In May she was awarded the “Peacemaker of the Year” award by the Lansing Area Peace Education Center. Following the Dobbs decision by the U.S. Supreme Court, which overturned the Roe vs. Wade abortion rights ruling, Siemon announced she would not prosecute under an existing 1931 law that criminalized people for assisting in an abortion. The law has been declared unconstitutional and in November, voters enshrined a right to reproductive health care, including abortion, in the state constitution.
But her reforms were not always popular. She ran headlong into resistance from law enforcement over some of her reforms, led by Sheriff Scott Wrigglesworth.
One of those policies in Siemon’s office directs her staff to deny warrant requests for possession of drugs, stolen property and illegal firearms during traffic stops initiated by police officers solely for minor, unrelated infractions like illegal window tints or broken tail lights.Siemon said cops have been known to use those low-level crimes — which she labels as “pretextual stops” — as reasons to pursue other charges unrelated to the initial stop. The policy calls those encounters “fishing expeditions” that have disproportionately targeted Black people.
The other policy shift dictates that those arrested in Ingham County for crimes that involve guns will no longer be charged with a separate two-year felony count for possession of a firearm in commission of a crime — except in “the most extreme circumstances,” according to the policy.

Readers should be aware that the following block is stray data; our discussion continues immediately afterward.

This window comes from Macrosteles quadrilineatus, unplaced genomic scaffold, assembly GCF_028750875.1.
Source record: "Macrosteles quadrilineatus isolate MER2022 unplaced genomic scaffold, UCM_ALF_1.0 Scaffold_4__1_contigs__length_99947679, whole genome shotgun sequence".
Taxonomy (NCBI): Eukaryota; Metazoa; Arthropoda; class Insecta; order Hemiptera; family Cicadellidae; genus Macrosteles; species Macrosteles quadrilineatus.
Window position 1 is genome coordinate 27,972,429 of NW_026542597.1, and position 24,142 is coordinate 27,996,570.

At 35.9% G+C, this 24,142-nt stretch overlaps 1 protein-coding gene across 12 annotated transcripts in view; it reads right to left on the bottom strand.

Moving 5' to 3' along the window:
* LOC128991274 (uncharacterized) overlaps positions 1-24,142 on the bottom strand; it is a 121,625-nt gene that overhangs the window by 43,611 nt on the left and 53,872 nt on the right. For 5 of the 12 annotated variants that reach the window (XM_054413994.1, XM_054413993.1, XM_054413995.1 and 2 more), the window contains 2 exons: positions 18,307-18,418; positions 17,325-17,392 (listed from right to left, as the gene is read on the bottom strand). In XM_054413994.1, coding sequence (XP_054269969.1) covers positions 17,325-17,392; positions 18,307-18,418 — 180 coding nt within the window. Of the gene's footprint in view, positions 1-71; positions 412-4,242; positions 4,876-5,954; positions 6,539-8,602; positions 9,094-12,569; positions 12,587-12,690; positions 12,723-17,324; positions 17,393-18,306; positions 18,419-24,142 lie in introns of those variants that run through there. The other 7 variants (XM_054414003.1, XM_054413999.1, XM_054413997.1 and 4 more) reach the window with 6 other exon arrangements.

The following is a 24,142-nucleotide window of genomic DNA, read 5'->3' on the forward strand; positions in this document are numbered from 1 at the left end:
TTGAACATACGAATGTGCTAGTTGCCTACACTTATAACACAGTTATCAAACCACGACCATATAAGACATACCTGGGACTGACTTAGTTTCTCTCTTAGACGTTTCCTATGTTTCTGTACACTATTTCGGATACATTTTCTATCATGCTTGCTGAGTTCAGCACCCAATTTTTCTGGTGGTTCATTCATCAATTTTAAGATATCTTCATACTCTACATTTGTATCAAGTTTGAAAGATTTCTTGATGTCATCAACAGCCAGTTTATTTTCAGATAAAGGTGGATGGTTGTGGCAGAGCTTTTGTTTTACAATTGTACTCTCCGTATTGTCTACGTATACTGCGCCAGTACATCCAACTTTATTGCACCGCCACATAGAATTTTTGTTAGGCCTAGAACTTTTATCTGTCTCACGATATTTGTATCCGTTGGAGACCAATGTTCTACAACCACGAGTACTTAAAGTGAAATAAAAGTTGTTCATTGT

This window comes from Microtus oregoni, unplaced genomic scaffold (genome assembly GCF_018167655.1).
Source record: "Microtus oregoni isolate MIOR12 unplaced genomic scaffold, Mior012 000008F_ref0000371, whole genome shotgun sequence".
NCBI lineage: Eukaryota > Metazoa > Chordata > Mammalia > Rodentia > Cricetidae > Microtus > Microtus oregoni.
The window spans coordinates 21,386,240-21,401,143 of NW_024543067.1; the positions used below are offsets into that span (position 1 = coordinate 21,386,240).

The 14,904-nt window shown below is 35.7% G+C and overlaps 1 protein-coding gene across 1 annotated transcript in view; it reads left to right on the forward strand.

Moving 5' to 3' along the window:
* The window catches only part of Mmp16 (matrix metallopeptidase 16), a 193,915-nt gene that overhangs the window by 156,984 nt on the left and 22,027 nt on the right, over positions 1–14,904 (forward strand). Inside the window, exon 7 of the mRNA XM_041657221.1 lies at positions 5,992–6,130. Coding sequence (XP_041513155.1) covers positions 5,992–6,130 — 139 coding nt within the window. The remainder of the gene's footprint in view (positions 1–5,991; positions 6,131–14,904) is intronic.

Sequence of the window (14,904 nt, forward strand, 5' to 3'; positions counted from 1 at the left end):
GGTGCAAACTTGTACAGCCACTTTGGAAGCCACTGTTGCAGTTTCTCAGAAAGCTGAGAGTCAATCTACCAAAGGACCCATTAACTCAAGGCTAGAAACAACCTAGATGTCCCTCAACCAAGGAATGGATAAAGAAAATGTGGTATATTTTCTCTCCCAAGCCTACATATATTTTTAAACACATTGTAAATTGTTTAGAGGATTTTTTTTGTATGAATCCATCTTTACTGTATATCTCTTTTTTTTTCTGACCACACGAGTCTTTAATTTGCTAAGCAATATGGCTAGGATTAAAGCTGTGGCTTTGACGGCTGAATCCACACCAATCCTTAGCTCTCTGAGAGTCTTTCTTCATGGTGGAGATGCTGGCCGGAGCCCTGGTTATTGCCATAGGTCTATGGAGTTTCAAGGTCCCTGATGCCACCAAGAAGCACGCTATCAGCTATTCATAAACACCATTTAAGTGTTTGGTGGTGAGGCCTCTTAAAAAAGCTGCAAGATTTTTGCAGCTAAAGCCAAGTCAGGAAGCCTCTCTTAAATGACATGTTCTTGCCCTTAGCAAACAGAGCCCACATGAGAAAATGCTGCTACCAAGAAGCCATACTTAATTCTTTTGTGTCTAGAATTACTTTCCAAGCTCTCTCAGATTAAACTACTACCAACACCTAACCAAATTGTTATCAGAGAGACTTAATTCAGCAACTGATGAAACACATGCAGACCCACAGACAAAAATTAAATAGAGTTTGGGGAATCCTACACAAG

Like the first, this policy was also designed to reduce the racially disparate impact that felony firearm charges have had on Black people. The companion felony charge carries an additional minimum two-year prison stint. About 80% of those sentenced for it in Ingham County are Black. Siemon said the shift will help curb inherent racial discrimination that exists within the criminal justice system while also allowing prosecutors to focus on the more severe criminal charges that usually coincide with that companion charge for using a firearm in commission of another crime.
“The institutionalized racial disparities create a criminal legal system where, for example, 12% of our population is charged with 40% of its offenses,” Siemon said of her work to reduce racial inequity in the justice system. “I have worked within the office and across the nation and state with organizations like the Prosecuting Attorneys Association of Michigan, the Vera Institute of Justice, Fair and Just Prosecution, and the Prosecutors’ Center for Excellence to reform sentencing practices and to address mass incarceration. While the overall number of those imprisoned is now significantly reduced, the work continues as racial inequities remain.”
In addition to taking flack from law enforcement, Circuit Judge Rosemarie Aquilina has also criticized her office’s plea deals.
Siemon holds a J.D. from Suffolk University Law School Boston and a B.A. from James Madison College at Michigan State University .Before being elected prosecutor, she was also a law clerk for retired Circuit Judge James Giddings, then an assistant prosecuting attorney in Ingham County. She worked as a legislative aide, drafting and reviewing new laws. She also served multiple stints in child welfare legal arenas in the state.